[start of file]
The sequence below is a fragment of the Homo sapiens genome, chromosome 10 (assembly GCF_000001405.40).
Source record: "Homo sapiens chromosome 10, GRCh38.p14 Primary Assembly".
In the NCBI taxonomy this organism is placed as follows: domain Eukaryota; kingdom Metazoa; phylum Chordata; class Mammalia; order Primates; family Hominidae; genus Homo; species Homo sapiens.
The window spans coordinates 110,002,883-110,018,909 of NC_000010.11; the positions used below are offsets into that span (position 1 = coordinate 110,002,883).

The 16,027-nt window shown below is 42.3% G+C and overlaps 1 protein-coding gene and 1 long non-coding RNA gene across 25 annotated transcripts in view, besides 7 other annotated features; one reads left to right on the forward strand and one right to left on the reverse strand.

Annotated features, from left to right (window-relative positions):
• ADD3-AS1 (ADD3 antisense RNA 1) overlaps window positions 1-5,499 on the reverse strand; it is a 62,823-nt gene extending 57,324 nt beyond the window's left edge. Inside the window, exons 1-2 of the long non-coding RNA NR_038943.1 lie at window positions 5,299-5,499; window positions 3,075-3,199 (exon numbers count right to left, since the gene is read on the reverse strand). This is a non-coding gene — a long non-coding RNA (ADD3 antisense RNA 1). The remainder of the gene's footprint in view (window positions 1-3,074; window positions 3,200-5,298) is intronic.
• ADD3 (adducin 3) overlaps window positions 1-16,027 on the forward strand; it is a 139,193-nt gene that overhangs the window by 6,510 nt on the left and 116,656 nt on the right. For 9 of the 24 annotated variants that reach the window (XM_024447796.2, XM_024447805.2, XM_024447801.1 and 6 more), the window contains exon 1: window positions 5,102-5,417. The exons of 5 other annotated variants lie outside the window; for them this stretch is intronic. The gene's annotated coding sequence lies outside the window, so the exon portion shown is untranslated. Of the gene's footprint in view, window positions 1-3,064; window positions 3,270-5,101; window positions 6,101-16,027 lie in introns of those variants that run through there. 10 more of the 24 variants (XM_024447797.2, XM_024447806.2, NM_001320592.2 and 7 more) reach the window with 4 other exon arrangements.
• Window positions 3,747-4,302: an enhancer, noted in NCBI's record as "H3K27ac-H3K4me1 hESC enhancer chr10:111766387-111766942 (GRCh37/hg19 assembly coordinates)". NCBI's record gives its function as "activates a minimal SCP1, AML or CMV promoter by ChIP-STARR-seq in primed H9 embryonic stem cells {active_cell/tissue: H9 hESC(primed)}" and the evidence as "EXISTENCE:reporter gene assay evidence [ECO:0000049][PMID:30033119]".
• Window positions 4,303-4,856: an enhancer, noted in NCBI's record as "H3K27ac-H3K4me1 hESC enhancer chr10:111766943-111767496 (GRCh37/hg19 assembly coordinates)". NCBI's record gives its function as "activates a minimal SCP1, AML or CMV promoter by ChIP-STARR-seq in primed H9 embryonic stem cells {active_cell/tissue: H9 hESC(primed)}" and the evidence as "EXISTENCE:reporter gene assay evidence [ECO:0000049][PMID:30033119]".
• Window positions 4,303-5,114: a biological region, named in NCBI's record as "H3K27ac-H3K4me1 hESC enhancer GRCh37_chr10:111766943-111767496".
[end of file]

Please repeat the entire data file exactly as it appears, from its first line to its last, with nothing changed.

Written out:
The sequence below is a fragment of the Homo sapiens genome, chromosome 10 (assembly GCF_000001405.40).
Source record: "Homo sapiens chromosome 10, GRCh38.p14 Primary Assembly".
In the NCBI taxonomy this organism is placed as follows: domain Eukaryota; kingdom Metazoa; phylum Chordata; class Mammalia; order Primates; family Hominidae; genus Homo; species Homo sapiens.
The window spans coordinates 110,002,883-110,018,909 of NC_000010.11; the positions used below are offsets into that span (position 1 = coordinate 110,002,883).

The 16,027-nt window shown below is 42.3% G+C and overlaps 1 protein-coding gene and 1 long non-coding RNA gene across 25 annotated transcripts in view, besides 7 other annotated features; one reads left to right on the forward strand and one right to left on the reverse strand.

Annotated features, from left to right (window-relative positions):
• ADD3-AS1 (ADD3 antisense RNA 1) overlaps window positions 1-5,499 on the reverse strand; it is a 62,823-nt gene extending 57,324 nt beyond the window's left edge. Inside the window, exons 1-2 of the long non-coding RNA NR_038943.1 lie at window positions 5,299-5,499; window positions 3,075-3,199 (exon numbers count right to left, since the gene is read on the reverse strand). This is a non-coding gene — a long non-coding RNA (ADD3 antisense RNA 1). The remainder of the gene's footprint in view (window positions 1-3,074; window positions 3,200-5,298) is intronic.
• ADD3 (adducin 3) overlaps window positions 1-16,027 on the forward strand; it is a 139,193-nt gene that overhangs the window by 6,510 nt on the left and 116,656 nt on the right. For 9 of the 24 annotated variants that reach the window (XM_024447796.2, XM_024447805.2, XM_024447801.1 and 6 more), the window contains exon 1: window positions 5,102-5,417. The exons of 5 other annotated variants lie outside the window; for them this stretch is intronic. The gene's annotated coding sequence lies outside the window, so the exon portion shown is untranslated. Of the gene's footprint in view, window positions 1-3,064; window positions 3,270-5,101; window positions 6,101-16,027 lie in introns of those variants that run through there. 10 more of the 24 variants (XM_024447797.2, XM_024447806.2, NM_001320592.2 and 7 more) reach the window with 4 other exon arrangements.
• Window positions 3,747-4,302: an enhancer, noted in NCBI's record as "H3K27ac-H3K4me1 hESC enhancer chr10:111766387-111766942 (GRCh37/hg19 assembly coordinates)". NCBI's record gives its function as "activates a minimal SCP1, AML or CMV promoter by ChIP-STARR-seq in primed H9 embryonic stem cells {active_cell/tissue: H9 hESC(primed)}" and the evidence as "EXISTENCE:reporter gene assay evidence [ECO:0000049][PMID:30033119]".
• Window positions 4,303-4,856: an enhancer, noted in NCBI's record as "H3K27ac-H3K4me1 hESC enhancer chr10:111766943-111767496 (GRCh37/hg19 assembly coordinates)". NCBI's record gives its function as "activates a minimal SCP1, AML or CMV promoter by ChIP-STARR-seq in primed H9 embryonic stem cells {active_cell/tissue: H9 hESC(primed)}" and the evidence as "EXISTENCE:reporter gene assay evidence [ECO:0000049][PMID:30033119]".
• Window positions 4,303-5,114: a biological region, named in NCBI's record as "H3K27ac-H3K4me1 hESC enhancer GRCh37_chr10:111766943-111767496".